Older Jobseeker? Don’t Say These Things.
A webinar presented by respected recruiting leader Bob Larson ofBerman, Larson, Kane called “Baby Boomer Interview Success Strategies,” speaks to midlife and older jobseekers about understanding the psychology of interviews so they don’t inadvertently sabotage themselves into appearing older and having their age become a potential issue.
He says there are language patterns that inadvertently reinforce a perception that someone is old and not completely tapped in, which will stand in the way of getting the job. It’s much better to minimize these patterns so you can be evaluated on what you can do and avoid having age enter the equation at all.
He itemizes a few phrases that call attention to your age.
“Been there, done that.”
Talk about a conversation killer. This one is probably worth purging from your vocabulary entirely, because it’s just about impossible to say it without at least a dash of cynicism, boredom or one-upsmanship, and all of these are a turnoff.
Instead Larson suggests you say “I have done things that seems similar, so let me tell you about them and you decide if it’s what you need.”
“A long time ago…”
You might as well continue that with “in a land far, far away” since you’ve already killed any chance of the interviewer relating to you. Don’t make them visualize you decades ago.
A job search is about getting hired for what you can do right now, so even though you might draw on experiences from jobs you had many years ago, talk about what you did without drawing attention to when you did it.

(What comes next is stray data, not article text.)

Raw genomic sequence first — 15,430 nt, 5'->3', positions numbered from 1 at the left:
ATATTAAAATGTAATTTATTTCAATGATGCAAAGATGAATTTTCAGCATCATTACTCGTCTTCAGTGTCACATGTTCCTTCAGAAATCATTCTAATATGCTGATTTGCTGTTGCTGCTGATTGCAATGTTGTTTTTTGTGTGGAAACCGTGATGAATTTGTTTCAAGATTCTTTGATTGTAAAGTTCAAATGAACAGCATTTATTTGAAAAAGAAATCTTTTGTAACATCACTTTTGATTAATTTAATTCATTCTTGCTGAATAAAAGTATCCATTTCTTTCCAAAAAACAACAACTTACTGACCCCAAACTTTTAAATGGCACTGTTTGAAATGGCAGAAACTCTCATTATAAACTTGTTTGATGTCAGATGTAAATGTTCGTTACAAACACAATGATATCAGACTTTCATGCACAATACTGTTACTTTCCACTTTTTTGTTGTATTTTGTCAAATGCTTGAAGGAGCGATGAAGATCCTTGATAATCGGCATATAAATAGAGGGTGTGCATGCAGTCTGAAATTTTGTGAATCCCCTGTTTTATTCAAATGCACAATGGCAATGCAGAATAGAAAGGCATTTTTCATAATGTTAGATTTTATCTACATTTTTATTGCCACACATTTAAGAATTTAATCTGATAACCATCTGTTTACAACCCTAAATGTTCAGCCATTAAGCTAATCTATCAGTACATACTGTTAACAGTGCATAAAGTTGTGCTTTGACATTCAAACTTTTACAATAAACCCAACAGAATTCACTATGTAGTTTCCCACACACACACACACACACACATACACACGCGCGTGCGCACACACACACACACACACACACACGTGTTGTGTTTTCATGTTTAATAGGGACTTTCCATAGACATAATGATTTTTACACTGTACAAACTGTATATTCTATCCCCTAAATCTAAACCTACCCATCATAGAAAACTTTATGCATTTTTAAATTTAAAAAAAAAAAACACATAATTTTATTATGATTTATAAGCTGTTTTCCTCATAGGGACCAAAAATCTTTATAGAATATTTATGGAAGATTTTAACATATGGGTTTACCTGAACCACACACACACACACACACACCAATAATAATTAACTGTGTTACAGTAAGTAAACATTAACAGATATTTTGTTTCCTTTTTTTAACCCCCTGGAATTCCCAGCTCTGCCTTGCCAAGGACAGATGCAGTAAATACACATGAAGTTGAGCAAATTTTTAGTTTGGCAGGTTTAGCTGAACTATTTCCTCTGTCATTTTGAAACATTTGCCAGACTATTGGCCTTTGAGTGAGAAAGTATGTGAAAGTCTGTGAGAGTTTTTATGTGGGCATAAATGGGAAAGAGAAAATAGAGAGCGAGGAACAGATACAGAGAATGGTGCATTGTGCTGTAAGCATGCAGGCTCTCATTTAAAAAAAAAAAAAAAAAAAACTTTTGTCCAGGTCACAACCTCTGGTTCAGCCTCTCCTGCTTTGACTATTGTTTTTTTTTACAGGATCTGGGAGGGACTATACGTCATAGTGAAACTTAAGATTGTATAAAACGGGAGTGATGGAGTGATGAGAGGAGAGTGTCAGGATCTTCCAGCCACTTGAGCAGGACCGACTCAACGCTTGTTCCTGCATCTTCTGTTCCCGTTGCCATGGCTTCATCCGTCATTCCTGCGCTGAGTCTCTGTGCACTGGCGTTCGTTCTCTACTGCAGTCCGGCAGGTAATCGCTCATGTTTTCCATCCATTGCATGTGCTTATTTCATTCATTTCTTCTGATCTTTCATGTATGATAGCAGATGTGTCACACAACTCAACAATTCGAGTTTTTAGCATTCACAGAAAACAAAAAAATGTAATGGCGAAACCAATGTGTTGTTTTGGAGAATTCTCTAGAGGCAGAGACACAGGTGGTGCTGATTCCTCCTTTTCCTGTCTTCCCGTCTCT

It’s about what you can do now, not what you used to do.
“I think that was in…”
Say this one as your eyes drift upwards showing hard you’re trying to remember a detail and bring that distant past into focus. You’ll look confused and the listener will be witnessing your trip down memory lane. Not good.
Appear sharper and younger by knowing the details of your background and exactly what your resume says. Don’t let anyone think your memory is hazy.
I recommend that you don’t even bring up jobs before the 10 to 15 years that are on your resume unless you absolutely have to. They’re just not going to seem pertinent right now.
“The way we did it was better in the past.”
No it wasn’t and holding on to that belief just makes you miserable. It wasn’t better, it was just different. I know, I was there, too.
What you think of how things used to be is not important. That time is gone.
This is now, and just about everything about how we do things has been revolutionized, so thinking it was better just makes you look like the world passed you by. That impression will definitely not make you more hirable.
“I’ve seen it all” and “I know it all.”
There are different versions of claiming to know everything, and every one of them will make you look uninterested in learning new ideas or new ways of doing things.
It’s also a lie. Every situation is different, and your role in each of those situations is different. You need to show your flexibility and energy about learning something new and being part of a new team. Jaded will not cut it, but open-minded team player might get you the job.
Other suggestions he shared were:
- project yourself as a great listener open to new ideas
- accept being a team member and not the leader; your most welcome role will likely be as a utility player who gets things done
- show that you are a low-risk hire and not planning to push anyone out of the team
- listen for the ways you can assist the team; be a good utility player who gets things done
- look your best and how you feel most confident, whatever that means for you; if you feel good about how you look, you’ll interview better
- be tech savvy and modern
- offer to start as a temp, contractor or consultant
To all of that, I say… good stuff. What he said.